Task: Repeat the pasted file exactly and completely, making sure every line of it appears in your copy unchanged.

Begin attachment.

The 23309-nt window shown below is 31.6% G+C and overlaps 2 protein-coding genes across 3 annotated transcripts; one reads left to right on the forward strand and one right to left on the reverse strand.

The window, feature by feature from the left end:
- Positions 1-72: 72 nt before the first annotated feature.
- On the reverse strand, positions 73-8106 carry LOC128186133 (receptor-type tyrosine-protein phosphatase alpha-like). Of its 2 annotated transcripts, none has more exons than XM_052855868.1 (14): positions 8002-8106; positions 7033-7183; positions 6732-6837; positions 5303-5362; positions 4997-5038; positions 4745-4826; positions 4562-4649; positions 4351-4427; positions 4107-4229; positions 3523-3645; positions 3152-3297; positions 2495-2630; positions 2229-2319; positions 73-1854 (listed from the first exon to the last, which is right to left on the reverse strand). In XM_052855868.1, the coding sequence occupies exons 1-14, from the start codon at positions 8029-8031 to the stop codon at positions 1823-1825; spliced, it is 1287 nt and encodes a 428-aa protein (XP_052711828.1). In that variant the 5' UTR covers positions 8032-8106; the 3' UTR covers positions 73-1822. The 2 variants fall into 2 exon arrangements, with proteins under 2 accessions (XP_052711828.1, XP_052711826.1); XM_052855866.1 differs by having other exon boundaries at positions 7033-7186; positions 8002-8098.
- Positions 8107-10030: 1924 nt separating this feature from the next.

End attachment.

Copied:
The 23309-nt window shown below is 31.6% G+C and overlaps 2 protein-coding genes across 3 annotated transcripts; one reads left to right on the forward strand and one right to left on the reverse strand.

The window, feature by feature from the left end:
- Positions 1-72: 72 nt before the first annotated feature.
- On the reverse strand, positions 73-8106 carry LOC128186133 (receptor-type tyrosine-protein phosphatase alpha-like). Of its 2 annotated transcripts, none has more exons than XM_052855868.1 (14): positions 8002-8106; positions 7033-7183; positions 6732-6837; positions 5303-5362; positions 4997-5038; positions 4745-4826; positions 4562-4649; positions 4351-4427; positions 4107-4229; positions 3523-3645; positions 3152-3297; positions 2495-2630; positions 2229-2319; positions 73-1854 (listed from the first exon to the last, which is right to left on the reverse strand). In XM_052855868.1, the coding sequence occupies exons 1-14, from the start codon at positions 8029-8031 to the stop codon at positions 1823-1825; spliced, it is 1287 nt and encodes a 428-aa protein (XP_052711828.1). In that variant the 5' UTR covers positions 8032-8106; the 3' UTR covers positions 73-1822. The 2 variants fall into 2 exon arrangements, with proteins under 2 accessions (XP_052711828.1, XP_052711826.1); XM_052855866.1 differs by having other exon boundaries at positions 7033-7186; positions 8002-8098.
- Positions 8107-10030: 1924 nt separating this feature from the next.